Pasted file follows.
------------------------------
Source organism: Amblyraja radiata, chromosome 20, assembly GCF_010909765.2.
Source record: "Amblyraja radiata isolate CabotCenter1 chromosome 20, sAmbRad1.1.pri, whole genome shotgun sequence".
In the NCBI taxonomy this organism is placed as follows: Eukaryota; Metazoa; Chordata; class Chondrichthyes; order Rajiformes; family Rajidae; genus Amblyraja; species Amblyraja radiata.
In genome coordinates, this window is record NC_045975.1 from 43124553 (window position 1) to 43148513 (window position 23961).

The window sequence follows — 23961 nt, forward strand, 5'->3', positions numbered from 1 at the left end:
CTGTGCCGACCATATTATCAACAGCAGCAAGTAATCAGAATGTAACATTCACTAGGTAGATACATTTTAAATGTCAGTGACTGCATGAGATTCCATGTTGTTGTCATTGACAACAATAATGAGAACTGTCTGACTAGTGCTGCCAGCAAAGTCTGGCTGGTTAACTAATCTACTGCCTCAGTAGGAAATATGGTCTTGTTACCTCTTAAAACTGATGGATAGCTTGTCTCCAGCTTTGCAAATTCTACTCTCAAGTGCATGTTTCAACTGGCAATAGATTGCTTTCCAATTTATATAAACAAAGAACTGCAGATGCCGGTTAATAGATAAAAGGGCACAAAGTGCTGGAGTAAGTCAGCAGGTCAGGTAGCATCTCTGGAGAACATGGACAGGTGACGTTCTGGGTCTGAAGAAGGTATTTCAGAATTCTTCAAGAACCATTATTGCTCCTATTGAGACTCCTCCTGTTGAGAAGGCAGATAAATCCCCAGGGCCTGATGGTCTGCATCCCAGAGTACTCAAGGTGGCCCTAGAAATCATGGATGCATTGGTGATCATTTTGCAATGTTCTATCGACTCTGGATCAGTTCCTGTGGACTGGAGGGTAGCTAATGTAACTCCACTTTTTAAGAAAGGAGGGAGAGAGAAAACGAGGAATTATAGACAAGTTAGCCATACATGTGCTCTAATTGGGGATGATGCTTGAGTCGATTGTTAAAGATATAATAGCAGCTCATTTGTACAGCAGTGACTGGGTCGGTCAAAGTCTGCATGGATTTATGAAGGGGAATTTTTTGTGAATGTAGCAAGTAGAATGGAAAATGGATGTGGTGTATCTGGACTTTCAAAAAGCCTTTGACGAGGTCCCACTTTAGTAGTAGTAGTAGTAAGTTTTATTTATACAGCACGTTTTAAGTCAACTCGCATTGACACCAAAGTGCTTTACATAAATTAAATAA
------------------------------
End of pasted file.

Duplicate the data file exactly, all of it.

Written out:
Source organism: Amblyraja radiata, chromosome 20, assembly GCF_010909765.2.
Source record: "Amblyraja radiata isolate CabotCenter1 chromosome 20, sAmbRad1.1.pri, whole genome shotgun sequence".
In the NCBI taxonomy this organism is placed as follows: Eukaryota; Metazoa; Chordata; class Chondrichthyes; order Rajiformes; family Rajidae; genus Amblyraja; species Amblyraja radiata.
In genome coordinates, this window is record NC_045975.1 from 43124553 (window position 1) to 43148513 (window position 23961).

The window sequence follows — 23961 nt, forward strand, 5'->3', positions numbered from 1 at the left end:
CTGTGCCGACCATATTATCAACAGCAGCAAGTAATCAGAATGTAACATTCACTAGGTAGATACATTTTAAATGTCAGTGACTGCATGAGATTCCATGTTGTTGTCATTGACAACAATAATGAGAACTGTCTGACTAGTGCTGCCAGCAAAGTCTGGCTGGTTAACTAATCTACTGCCTCAGTAGGAAATATGGTCTTGTTACCTCTTAAAACTGATGGATAGCTTGTCTCCAGCTTTGCAAATTCTACTCTCAAGTGCATGTTTCAACTGGCAATAGATTGCTTTCCAATTTATATAAACAAAGAACTGCAGATGCCGGTTAATAGATAAAAGGGCACAAAGTGCTGGAGTAAGTCAGCAGGTCAGGTAGCATCTCTGGAGAACATGGACAGGTGACGTTCTGGGTCTGAAGAAGGTATTTCAGAATTCTTCAAGAACCATTATTGCTCCTATTGAGACTCCTCCTGTTGAGAAGGCAGATAAATCCCCAGGGCCTGATGGTCTGCATCCCAGAGTACTCAAGGTGGCCCTAGAAATCATGGATGCATTGGTGATCATTTTGCAATGTTCTATCGACTCTGGATCAGTTCCTGTGGACTGGAGGGTAGCTAATGTAACTCCACTTTTTAAGAAAGGAGGGAGAGAGAAAACGAGGAATTATAGACAAGTTAGCCATACATGTGCTCTAATTGGGGATGATGCTTGAGTCGATTGTTAAAGATATAATAGCAGCTCATTTGTACAGCAGTGACTGGGTCGGTCAAAGTCTGCATGGATTTATGAAGGGGAATTTTTTGTGAATGTAGCAAGTAGAATGGAAAATGGATGTGGTGTATCTGGACTTTCAAAAAGCCTTTGACGAGGTCCCACTTTAGTAGTAGTAGTAGTAAGTTTTATTTATACAGCACGTTTTAAGTCAACTCGCATTGACACCAAAGTGCTTTACATAAATTAAATAA